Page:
• Sound Quality: 10/10
  • Ease of use: 10/10
  • Features: 8/10
  • Compatibility and stability: 8/10
  • Documentation and support: 8/10
  • Bang for buck: 9/10

Just for curiosity’s sake, here are some plots from Epure in case you’re wondering how its curves looks like:

2k parametric bell, +18/-18 dbs, default Q (7.00)

Flux Epure-2k-bell.jpg

100 Hz Low Shelf and 5 kHz High Shelf (+1 db increments)

Flux Epure-shelves-100-5000.jpg

HPF 20-100 Hz (10 Hz increments) and LPF @ 20-10 kHz (1 kHz increments)

Flux Epure-lp-hp.png

Some alternatives:
  • Sonnox EQ: The “classic digital” equalizer designed by Sony-Oxford back in the 80s for their digital consoles. Still a great sounding piece and also easy to use, but one that comes with a steeper cost.
  • DMG Audio EQuality/EQuick/EQuilibrium: The DMG triad are a serious contenders and arguably Epure’s major rival. It will come down to personal taste here, as cost and sound are very close, especially when it comes to EQuality and EQuick. EQuilibrium is arguably the “better” equalizer because of its endless feature set, but more costly as one might suspect.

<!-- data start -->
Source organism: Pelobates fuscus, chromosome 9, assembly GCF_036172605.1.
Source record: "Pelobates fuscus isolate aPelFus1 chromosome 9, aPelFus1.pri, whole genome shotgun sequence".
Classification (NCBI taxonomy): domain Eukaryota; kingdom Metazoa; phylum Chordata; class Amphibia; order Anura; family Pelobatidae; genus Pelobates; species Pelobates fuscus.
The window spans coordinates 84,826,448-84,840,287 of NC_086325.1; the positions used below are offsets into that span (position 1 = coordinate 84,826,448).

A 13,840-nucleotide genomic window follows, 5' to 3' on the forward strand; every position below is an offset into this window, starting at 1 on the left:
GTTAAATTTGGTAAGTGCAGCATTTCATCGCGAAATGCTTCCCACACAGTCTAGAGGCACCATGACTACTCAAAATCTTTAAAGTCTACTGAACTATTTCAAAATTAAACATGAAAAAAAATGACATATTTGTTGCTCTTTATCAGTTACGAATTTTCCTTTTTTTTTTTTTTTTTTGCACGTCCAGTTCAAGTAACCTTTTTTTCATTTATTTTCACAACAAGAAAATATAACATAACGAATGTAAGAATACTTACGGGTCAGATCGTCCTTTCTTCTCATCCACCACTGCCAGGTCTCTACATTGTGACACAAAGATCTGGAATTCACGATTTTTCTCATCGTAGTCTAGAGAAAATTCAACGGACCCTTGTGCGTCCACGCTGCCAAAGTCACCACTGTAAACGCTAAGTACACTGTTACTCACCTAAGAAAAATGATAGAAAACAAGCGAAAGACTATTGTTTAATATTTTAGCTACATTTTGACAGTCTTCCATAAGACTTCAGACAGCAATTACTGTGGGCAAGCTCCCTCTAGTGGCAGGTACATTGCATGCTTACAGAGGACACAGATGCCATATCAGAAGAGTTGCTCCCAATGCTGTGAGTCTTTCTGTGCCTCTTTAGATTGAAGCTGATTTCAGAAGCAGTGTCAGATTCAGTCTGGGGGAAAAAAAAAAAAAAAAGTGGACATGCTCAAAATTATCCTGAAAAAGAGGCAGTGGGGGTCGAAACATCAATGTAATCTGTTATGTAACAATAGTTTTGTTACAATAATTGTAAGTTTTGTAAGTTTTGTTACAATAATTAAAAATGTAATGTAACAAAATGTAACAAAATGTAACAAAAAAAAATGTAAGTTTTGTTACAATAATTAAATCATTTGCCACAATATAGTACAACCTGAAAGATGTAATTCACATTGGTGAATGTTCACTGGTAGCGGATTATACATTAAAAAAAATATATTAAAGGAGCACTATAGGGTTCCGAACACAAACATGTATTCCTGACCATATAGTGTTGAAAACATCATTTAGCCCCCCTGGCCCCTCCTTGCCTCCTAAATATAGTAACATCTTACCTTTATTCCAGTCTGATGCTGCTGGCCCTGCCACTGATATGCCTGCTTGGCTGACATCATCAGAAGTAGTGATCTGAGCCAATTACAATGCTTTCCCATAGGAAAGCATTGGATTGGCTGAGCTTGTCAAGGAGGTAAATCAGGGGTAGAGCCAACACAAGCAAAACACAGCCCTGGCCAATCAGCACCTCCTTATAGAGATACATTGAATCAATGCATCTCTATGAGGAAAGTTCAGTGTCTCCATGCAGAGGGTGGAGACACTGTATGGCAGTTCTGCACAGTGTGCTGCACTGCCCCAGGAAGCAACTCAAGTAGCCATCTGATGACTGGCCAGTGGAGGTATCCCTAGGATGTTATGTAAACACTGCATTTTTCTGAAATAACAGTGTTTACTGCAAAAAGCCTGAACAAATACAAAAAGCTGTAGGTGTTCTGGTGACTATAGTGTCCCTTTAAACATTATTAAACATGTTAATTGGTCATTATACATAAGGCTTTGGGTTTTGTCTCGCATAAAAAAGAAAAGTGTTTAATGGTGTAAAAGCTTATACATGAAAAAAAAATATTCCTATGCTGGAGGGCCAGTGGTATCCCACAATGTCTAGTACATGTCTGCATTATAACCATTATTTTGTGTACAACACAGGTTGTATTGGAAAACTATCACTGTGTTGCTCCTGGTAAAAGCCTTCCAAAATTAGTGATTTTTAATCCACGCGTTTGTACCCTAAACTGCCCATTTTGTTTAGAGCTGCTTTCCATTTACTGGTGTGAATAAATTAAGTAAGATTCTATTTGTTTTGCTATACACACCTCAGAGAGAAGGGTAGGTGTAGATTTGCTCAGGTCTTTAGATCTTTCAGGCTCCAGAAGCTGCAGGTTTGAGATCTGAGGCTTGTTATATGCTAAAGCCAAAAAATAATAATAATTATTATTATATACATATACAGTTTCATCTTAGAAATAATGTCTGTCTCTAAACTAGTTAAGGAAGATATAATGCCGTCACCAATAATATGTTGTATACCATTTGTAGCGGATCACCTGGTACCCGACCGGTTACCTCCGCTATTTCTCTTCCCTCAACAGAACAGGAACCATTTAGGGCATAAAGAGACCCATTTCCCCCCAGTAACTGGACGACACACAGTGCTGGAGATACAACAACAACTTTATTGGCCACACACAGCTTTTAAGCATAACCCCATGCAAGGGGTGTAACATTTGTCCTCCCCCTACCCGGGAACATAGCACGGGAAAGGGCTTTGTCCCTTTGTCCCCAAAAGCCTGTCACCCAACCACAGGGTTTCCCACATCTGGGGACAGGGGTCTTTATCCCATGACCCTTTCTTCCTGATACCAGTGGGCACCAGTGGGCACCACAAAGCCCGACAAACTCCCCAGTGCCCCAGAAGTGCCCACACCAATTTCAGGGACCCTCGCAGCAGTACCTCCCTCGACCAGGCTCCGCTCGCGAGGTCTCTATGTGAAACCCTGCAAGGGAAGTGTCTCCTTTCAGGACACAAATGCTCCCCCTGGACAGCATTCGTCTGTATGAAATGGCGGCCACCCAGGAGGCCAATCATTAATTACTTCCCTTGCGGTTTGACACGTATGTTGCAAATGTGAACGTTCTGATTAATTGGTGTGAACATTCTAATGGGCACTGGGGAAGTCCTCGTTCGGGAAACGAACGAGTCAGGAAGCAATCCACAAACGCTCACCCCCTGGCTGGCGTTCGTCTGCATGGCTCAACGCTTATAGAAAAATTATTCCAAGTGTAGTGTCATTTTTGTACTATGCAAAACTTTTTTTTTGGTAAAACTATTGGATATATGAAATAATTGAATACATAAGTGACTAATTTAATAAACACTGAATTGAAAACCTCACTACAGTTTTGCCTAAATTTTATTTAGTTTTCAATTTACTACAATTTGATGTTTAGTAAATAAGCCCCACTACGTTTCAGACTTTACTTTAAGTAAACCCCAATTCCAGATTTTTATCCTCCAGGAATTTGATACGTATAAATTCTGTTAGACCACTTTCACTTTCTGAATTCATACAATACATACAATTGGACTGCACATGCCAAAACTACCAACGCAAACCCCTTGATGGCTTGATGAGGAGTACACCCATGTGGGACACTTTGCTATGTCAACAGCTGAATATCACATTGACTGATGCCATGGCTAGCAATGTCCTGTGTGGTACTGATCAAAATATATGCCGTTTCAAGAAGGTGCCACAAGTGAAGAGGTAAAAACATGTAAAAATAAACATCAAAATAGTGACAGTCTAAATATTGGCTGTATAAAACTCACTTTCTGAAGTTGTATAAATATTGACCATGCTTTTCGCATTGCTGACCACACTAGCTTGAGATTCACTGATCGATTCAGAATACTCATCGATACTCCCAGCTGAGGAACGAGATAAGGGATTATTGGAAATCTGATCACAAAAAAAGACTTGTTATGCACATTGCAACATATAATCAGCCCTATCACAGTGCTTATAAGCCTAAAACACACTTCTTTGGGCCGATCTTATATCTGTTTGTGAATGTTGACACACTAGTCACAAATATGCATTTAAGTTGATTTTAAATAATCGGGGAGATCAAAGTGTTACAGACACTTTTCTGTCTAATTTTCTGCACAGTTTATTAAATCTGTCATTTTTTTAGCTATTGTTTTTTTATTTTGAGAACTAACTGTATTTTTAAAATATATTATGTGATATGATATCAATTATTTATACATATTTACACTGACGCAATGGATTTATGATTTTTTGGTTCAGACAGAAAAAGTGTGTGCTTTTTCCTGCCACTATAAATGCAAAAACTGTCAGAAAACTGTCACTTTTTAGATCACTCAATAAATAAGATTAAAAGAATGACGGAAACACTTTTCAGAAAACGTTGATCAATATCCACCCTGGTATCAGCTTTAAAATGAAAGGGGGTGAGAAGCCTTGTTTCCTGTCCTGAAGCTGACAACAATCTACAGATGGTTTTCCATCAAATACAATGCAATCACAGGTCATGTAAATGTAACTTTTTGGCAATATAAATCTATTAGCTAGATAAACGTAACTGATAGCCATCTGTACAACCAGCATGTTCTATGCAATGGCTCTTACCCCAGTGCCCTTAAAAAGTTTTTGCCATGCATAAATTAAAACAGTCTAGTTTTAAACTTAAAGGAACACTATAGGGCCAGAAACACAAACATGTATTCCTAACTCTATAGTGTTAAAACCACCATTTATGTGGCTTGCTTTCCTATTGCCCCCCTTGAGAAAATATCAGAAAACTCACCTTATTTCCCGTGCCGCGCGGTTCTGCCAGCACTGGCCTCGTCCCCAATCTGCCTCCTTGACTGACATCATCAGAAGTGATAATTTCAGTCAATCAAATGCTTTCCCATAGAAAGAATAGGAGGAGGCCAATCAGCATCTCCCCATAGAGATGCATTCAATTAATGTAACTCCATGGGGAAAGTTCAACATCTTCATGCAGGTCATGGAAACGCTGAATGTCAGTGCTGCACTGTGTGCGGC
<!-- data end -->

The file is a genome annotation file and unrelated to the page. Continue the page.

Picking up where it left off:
• Waves Renaissance EQ: Another one that stood the test of time because of its brilliant design. RenEQ has more curve options, but I’ll dare to say that Epure is better sounding and its definitely easier to work with. Even if you don’t get the plugin in one of those crazy Waves deals, try to get your hands on the PDF manual!
  • Fabfilter ProQ: Also a serious contender for the crown of the most cost-effective equalizer. Very well featured, reasonably priced and of course, great sounding and relatively easy to use.
  • DDMF LP10/IIEQPro: Inexpensive and good sounding. The interfaces are a bit clunky, but no game-breakers. Given the price, you can’t really go wrong with them.
  • SSL Duende X-EQ: Not mentioned very often because of its hardware needs and dongle conundrums, which are now gone. Featured-packed and great sounding, the SSL X-EQ can’t be overlooked.
  • Algorithmix PEQ Blue: From a bygone era of expensive digital plugins. I’m putting this one here since some people swear by them and they were immensely praised some years ago, but that praise is certainly fading in the present because of its insanely high cost and lack of updates, making its use restricted in today’s DAWs.

Attached Thumbnails
Flux Epure-imgext.png